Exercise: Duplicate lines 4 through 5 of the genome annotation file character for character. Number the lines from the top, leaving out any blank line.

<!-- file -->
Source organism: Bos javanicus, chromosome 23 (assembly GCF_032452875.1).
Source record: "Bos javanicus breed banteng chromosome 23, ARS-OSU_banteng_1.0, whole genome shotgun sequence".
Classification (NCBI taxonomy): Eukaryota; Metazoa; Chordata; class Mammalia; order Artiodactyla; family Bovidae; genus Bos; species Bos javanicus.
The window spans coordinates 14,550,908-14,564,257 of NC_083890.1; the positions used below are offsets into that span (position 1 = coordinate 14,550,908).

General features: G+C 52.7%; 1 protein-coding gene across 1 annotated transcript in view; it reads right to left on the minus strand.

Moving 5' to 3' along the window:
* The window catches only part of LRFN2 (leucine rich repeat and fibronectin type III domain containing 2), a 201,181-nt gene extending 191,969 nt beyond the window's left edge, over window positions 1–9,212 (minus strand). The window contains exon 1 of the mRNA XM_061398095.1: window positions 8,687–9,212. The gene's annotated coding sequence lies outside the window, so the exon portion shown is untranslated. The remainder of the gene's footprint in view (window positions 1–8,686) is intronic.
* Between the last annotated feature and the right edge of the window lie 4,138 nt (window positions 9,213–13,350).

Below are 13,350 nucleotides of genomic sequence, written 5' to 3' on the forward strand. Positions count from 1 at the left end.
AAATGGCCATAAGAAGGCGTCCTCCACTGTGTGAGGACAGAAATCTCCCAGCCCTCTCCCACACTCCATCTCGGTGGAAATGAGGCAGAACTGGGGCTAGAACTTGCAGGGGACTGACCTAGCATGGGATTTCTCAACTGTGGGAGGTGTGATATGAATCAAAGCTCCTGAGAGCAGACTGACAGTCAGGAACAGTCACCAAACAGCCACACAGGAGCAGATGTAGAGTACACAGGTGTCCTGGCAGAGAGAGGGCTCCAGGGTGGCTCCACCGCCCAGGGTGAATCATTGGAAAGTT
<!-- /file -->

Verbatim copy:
The window spans coordinates 14,550,908-14,564,257 of NC_083890.1; the positions used below are offsets into that span (position 1 = coordinate 14,550,908).

General features: G+C 52.7%; 1 protein-coding gene across 1 annotated transcript in view; it reads right to left on the minus strand.